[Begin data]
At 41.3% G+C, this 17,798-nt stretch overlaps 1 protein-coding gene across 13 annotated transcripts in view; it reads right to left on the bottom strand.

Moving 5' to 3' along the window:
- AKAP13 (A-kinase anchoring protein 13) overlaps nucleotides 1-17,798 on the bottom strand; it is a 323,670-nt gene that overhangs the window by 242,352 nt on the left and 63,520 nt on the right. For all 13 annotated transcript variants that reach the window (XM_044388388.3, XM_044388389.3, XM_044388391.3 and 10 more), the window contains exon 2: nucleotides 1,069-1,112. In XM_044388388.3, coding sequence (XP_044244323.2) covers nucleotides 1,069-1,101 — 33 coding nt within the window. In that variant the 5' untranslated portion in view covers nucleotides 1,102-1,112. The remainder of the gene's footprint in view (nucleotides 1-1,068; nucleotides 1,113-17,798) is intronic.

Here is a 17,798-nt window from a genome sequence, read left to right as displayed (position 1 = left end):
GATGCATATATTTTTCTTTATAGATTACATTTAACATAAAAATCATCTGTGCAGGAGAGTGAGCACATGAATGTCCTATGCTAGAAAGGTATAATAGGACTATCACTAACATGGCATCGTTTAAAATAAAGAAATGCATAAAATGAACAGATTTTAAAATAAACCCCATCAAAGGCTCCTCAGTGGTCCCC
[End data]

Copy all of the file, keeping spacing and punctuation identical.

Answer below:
At 41.3% G+C, this 17,798-nt stretch overlaps 1 protein-coding gene across 13 annotated transcripts in view; it reads right to left on the bottom strand.

Moving 5' to 3' along the window:
- AKAP13 (A-kinase anchoring protein 13) overlaps nucleotides 1-17,798 on the bottom strand; it is a 323,670-nt gene that overhangs the window by 242,352 nt on the left and 63,520 nt on the right. For all 13 annotated transcript variants that reach the window (XM_044388388.3, XM_044388389.3, XM_044388391.3 and 10 more), the window contains exon 2: nucleotides 1,069-1,112. In XM_044388388.3, coding sequence (XP_044244323.2) covers nucleotides 1,069-1,101 — 33 coding nt within the window. In that variant the 5' untranslated portion in view covers nucleotides 1,102-1,112. The remainder of the gene's footprint in view (nucleotides 1-1,068; nucleotides 1,113-17,798) is intronic.

Here is a 17,798-nt window from a genome sequence, read left to right as displayed (position 1 = left end):
GATGCATATATTTTTCTTTATAGATTACATTTAACATAAAAATCATCTGTGCAGGAGAGTGAGCACATGAATGTCCTATGCTAGAAAGGTATAATAGGACTATCACTAACATGGCATCGTTTAAAATAAAGAAATGCATAAAATGAACAGATTTTAAAATAAACCCCATCAAAGGCTCCTCAGTGGTCCCC